Again, when General Yakubu Gowon reneged on his pledge to handover power to the civilians in 1974, Chief Awolowo promptly resigned from his exalted position as the then de facto prime minister of the country. (He had openly disagreed on a matter touching on integrity with the man who took him from “prison to presidential palace”). And, when Brigadier-General Murtala Mohammed dared to exceed himself on assuming the headship of the country, Chief Awolowo was the one politician who could tell the “unruly soldier” that he should not entertain any illusions about the temporal tenure of his hold on power. On account of Chief Awolowo’s evident transparent politics, another Head of State had commented that the acknowledged sage was the only issue in Nigerian politics.
Fourth, it is necessary to recall that by 1959, the deputy leader of the AG, Chief S. L. Akintola, who succeeded Awolowo as the premier of the Western region, was known to have developed a clandestine romance with the NPC leader, Sir Ahmadu Bello. The irrepressible Oshogbo lawyer-turned-politician whose party boss often referred to as a “consummate dissimulator,” was said to have taken considerable pride in being called a “master of intrigues.” Chief Akintola’s less-than-transparent if intriguing affiliations with Sir Ahmadu Bello were to lead to irreconciliable differences between him and the AG. He eventually broke ranks; formed his own political party, the Nigerian National Democratic Party (NNDP), and soon after went into alliance with the NPC.
Lastly, I also find it very curious that the NPC leader should call the NCNC leader’s Onitsha residence at the exact hour the AG delegation was meeting with Azikiwe. That coincidence, even in the realm of fiction, would look an implausible plot. One does not need to be a Senior Advocate of Nigeria to figure out that Sir Ahmadu Bello must have been privy to the unfurling conference in far away Onitsha before he reached for his telephone. Furthermore, having regard to the proven character and political philosophy of the late Chief Awolowo, I completely fail to see that he was capable of the duplicity implied in Honourable Amaechi’s narration in the said NTA programme. Had the Great Zik not soared too deep into the upper stratosphere in a regime of un-abating intellectual peregrinations, he probably would have given an earthly interpretation to that one-in-a-million coincidental telephone call, and the political evolution of Nigeria might have followed a completely different trajectory. Tragically, subsequent generations of Nigerian intellectuals would seem to have borrowed a leaf from the late flamboyant politician; consequently, their virtual residency in the abstract world has denied them the capacity to competently deal with the earthly challenges of Project Nigeria.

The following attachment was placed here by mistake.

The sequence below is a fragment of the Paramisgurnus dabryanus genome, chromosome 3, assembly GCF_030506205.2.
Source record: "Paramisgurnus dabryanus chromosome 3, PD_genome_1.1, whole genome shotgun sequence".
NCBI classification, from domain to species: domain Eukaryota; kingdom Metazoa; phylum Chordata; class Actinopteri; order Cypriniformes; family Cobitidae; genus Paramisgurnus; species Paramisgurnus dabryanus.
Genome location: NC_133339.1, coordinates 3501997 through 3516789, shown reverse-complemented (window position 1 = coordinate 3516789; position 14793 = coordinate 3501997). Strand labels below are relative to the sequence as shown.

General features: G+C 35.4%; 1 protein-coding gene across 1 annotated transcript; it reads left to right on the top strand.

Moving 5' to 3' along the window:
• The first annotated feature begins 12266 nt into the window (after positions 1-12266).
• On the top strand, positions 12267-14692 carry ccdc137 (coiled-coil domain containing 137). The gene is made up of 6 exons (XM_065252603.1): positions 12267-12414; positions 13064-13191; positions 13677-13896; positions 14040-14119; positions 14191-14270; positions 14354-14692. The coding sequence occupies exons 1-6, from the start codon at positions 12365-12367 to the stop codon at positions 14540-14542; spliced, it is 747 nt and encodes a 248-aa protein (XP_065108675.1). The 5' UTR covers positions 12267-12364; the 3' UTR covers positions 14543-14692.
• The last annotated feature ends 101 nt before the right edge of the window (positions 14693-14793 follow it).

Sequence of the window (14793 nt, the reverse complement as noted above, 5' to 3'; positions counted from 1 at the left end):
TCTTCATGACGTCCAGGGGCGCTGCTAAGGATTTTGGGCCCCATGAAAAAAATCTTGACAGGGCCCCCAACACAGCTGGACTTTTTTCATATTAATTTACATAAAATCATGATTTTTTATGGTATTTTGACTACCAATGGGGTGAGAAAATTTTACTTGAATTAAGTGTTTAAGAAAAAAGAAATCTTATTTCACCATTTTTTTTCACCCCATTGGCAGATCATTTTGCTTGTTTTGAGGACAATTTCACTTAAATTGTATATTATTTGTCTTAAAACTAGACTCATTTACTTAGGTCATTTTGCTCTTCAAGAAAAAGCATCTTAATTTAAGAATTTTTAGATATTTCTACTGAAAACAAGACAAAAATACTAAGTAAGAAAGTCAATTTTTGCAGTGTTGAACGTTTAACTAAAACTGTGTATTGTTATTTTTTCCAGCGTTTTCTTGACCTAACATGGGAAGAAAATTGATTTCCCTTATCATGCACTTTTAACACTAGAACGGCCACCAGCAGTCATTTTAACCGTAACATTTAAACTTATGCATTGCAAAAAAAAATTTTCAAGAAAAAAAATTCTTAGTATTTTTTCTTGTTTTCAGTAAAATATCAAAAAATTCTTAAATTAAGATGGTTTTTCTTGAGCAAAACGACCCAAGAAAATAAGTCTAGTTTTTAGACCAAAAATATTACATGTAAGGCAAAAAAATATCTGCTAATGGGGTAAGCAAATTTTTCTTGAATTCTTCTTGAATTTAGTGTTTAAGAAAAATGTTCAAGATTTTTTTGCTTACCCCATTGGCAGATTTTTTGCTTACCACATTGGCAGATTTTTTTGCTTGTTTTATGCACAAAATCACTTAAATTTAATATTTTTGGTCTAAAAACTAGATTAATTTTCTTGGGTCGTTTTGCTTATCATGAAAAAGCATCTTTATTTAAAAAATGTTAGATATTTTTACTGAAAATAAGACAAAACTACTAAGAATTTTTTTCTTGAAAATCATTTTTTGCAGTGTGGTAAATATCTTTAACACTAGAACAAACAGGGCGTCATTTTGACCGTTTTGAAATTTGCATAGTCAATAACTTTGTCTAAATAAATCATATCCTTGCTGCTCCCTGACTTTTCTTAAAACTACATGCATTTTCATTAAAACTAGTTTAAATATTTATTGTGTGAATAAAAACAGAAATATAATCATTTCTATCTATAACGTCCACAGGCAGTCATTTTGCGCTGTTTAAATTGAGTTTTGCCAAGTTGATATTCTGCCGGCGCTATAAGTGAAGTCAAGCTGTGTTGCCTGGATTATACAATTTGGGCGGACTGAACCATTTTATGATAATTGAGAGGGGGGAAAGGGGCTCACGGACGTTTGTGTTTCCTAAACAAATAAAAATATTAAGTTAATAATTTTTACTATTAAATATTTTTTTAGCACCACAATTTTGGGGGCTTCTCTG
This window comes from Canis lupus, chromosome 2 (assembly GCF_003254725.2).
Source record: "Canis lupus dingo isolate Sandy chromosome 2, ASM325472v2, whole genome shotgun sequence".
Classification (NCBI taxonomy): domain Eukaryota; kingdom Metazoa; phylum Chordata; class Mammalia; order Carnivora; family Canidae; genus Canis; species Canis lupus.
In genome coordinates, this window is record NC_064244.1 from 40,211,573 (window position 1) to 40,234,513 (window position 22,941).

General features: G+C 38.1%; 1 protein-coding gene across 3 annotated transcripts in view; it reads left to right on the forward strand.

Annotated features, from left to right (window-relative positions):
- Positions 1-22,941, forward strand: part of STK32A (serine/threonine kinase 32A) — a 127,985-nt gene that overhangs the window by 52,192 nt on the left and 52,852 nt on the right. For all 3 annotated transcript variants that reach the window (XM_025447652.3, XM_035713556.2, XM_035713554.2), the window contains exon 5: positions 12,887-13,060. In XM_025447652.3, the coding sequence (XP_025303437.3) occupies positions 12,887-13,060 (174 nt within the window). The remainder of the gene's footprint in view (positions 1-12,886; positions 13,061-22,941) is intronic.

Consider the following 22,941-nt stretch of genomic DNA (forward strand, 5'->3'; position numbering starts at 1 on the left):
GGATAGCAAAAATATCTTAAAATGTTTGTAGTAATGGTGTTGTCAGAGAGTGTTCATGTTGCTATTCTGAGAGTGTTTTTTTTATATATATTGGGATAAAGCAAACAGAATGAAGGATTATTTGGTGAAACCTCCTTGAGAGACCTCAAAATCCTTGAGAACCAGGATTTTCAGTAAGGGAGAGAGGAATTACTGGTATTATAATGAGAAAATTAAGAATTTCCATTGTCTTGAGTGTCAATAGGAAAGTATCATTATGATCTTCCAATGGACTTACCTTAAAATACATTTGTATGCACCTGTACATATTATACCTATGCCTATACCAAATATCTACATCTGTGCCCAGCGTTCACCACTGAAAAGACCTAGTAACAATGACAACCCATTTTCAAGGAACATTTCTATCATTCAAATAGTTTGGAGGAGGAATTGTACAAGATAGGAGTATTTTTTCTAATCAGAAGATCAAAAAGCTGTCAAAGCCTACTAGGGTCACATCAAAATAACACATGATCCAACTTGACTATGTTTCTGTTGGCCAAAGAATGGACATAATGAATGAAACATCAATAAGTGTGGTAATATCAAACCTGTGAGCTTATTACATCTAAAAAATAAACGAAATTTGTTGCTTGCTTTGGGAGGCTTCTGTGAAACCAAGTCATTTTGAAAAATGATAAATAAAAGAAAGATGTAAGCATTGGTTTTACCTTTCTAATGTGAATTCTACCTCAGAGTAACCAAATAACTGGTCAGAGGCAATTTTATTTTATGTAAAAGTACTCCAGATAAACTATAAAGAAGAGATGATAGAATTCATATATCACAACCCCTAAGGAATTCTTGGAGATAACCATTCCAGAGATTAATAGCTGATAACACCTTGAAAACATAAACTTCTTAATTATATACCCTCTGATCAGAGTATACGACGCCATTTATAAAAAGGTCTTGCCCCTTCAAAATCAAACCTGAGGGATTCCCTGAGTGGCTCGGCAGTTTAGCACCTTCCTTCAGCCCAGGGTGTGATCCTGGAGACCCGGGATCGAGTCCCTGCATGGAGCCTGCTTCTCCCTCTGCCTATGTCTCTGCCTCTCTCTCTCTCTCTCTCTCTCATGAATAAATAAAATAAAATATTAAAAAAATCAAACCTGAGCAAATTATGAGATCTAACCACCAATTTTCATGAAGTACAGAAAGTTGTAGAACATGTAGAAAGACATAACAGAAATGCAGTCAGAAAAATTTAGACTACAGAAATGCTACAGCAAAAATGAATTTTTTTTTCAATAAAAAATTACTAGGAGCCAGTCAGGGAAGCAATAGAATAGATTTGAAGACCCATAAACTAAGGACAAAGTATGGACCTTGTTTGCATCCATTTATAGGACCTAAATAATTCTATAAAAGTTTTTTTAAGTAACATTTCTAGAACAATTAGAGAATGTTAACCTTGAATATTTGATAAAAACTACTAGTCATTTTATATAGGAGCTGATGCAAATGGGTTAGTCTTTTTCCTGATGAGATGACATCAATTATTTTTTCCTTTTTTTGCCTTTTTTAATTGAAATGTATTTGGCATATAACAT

Nkemdiche is an engineering consultant in Abuja.